The Canadian economy expanded by 0.4% in November. This was more than enough to offset the prior month’s upwardly revised 0.2% contraction (initially reported as -0.3%).
The goods-producing industries came back to life, expanding 0.9% during the month, led by mining and quarrying (+1.4%), manufacturing (+1.4%), and construction (+1.1%), all of which rebounded from their October contractions. Within the manufacturing sector, gains were fairly widespread, with output rising by more than 3% on the month in a number of industries, including electrical equipment, chemicals, petroleum and coal products, and machinery manufacturing. Transportation equipment manufacturing fell for a third consecutive month (-0.6%), with the ‘miscellaneous’ category leading the way lower (-5.4%).
On the service-producing side of the economy, it was a generally positive story, as output rose 0.2% in November. Leading the way was finance and insurance (+1.5%; its largest gain in nearly two years), while healthy gains were also recorded in the retail trade (+0.7%), management (+0.4%), and transportation (+0.4%) sectors.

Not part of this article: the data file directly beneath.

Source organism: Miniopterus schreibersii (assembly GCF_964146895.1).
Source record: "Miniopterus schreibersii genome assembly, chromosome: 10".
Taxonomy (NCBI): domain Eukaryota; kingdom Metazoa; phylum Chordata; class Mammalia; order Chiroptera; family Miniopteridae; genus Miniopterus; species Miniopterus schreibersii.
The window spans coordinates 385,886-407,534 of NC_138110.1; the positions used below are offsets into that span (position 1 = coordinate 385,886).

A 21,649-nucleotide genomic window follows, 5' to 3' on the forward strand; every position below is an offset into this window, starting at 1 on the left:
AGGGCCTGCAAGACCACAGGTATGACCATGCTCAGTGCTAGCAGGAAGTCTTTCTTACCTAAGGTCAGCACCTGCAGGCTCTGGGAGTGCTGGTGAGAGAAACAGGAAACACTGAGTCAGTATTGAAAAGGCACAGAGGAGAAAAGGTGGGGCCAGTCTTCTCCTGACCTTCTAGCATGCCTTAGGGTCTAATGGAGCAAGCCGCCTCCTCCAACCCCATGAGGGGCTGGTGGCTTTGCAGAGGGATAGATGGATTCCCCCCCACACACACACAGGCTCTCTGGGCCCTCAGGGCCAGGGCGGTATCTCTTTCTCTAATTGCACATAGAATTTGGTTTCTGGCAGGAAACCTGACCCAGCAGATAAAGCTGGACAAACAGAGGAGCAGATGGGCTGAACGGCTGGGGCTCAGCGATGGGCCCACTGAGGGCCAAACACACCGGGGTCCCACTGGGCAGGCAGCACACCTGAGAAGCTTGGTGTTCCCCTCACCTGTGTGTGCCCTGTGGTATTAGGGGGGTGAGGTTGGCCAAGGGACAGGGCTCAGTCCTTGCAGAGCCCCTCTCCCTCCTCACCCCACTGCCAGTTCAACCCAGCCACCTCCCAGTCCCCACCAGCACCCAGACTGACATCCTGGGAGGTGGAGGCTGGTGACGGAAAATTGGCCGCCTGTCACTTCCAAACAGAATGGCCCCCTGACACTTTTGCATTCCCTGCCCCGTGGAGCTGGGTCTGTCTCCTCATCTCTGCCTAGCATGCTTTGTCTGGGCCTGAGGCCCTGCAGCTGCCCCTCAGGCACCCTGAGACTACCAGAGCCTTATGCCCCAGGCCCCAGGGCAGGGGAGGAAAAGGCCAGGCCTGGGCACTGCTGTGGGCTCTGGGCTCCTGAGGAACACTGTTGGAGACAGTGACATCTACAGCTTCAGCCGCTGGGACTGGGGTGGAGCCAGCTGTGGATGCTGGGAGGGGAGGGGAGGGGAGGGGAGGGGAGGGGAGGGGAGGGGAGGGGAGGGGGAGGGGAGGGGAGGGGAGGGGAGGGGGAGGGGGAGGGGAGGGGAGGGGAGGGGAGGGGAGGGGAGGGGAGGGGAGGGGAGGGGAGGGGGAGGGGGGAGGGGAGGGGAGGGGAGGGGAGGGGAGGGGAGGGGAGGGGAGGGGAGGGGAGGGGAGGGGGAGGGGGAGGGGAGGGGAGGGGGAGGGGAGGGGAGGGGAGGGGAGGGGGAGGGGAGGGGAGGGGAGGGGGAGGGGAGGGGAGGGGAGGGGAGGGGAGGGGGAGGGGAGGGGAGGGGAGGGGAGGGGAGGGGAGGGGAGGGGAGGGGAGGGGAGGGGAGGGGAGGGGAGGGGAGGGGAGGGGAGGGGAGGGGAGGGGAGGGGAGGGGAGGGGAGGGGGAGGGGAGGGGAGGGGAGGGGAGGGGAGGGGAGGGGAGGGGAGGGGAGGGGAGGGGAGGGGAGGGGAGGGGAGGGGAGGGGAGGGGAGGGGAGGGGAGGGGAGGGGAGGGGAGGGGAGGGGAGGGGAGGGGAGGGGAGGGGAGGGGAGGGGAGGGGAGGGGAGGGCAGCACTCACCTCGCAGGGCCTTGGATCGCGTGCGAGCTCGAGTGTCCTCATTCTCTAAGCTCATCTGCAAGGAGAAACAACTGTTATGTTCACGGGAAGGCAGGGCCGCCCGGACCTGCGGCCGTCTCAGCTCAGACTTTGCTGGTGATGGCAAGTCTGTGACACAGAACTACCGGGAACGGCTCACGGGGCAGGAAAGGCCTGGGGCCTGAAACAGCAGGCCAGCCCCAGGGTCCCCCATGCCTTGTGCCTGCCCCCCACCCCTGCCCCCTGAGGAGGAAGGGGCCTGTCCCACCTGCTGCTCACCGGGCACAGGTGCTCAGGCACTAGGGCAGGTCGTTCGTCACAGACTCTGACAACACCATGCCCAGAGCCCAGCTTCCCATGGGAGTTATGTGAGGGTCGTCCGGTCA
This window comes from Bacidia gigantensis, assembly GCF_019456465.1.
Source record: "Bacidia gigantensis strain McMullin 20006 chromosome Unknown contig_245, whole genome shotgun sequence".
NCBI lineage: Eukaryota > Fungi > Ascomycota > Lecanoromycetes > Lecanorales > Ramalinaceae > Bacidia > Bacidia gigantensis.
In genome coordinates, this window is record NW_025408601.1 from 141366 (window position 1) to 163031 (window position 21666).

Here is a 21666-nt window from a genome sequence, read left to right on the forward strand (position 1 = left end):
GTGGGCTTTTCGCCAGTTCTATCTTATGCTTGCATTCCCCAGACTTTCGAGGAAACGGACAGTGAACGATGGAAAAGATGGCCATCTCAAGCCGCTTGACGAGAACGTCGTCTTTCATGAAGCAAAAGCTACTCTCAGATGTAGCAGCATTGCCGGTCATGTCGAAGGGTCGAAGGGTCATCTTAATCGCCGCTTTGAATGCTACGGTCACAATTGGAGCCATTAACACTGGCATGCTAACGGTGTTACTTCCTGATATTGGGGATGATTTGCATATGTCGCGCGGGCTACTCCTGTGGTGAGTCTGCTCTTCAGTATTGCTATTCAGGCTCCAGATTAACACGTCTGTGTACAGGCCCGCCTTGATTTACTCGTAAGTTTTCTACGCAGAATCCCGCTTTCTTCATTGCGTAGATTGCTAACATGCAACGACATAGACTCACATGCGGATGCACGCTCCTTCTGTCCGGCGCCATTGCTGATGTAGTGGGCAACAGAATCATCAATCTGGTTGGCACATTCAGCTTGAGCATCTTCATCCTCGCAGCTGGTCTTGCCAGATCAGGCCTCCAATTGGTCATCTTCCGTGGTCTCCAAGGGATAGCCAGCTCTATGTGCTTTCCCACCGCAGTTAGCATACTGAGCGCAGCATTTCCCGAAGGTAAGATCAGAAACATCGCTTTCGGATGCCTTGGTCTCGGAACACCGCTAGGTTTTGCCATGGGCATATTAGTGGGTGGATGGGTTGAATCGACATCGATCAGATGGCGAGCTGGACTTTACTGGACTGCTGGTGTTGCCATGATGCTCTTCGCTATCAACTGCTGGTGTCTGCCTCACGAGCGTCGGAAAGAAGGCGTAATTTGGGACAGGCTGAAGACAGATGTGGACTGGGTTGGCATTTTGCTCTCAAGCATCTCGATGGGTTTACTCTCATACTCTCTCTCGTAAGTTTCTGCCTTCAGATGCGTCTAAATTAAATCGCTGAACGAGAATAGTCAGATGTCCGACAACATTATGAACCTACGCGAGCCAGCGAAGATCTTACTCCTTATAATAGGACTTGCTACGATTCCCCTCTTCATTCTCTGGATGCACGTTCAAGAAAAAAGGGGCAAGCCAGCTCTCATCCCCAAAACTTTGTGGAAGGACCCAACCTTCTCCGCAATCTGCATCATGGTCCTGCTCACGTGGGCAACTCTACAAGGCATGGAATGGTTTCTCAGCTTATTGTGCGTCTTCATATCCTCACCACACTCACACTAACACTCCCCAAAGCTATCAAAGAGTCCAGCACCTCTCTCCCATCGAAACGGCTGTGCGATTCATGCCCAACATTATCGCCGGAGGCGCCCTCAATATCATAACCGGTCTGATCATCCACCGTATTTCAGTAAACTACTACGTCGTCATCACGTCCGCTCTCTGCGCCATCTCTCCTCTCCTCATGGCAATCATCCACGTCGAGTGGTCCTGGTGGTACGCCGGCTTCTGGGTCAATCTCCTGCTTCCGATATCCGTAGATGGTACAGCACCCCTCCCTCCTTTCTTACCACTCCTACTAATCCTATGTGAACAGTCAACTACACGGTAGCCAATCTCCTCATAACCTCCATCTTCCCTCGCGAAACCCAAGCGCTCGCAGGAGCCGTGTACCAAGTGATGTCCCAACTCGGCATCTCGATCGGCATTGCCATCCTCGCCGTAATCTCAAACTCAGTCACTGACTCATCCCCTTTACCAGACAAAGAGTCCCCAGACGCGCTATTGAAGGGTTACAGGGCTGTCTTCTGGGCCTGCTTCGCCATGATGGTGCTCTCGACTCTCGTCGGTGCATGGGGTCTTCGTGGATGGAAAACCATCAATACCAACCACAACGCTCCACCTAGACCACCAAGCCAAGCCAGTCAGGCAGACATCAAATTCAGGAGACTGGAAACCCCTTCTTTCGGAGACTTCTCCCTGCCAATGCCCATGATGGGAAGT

Canadians were busy in November, resulting in one of the healthiest monthly GDP reports in recent memory. Gains were fairly widespread, with manufacturing nearly reversing the previous month’s losses, while the service side of the economy saw continued growth (although historic revisions undid what was shaping up to be a 15 month expansion streak). The healthy November GDP figures add to the evidence that the Canadian economy continues to shake off some of the setbacks earlier in the year.
For the Bank of Canada, the November GDP figures are not likely to move the needle very much. Growth in the fourth quarter of 2016 is likely to come in ahead of the Bank’s expectations of 1.5%, but a significant amount of economic slack will nevertheless remain. As such, the Bank of Canada will probably be happy to leave its policy interest rate at 0.50% well into the future, helping to support the ongoing absorption of the remaining slack.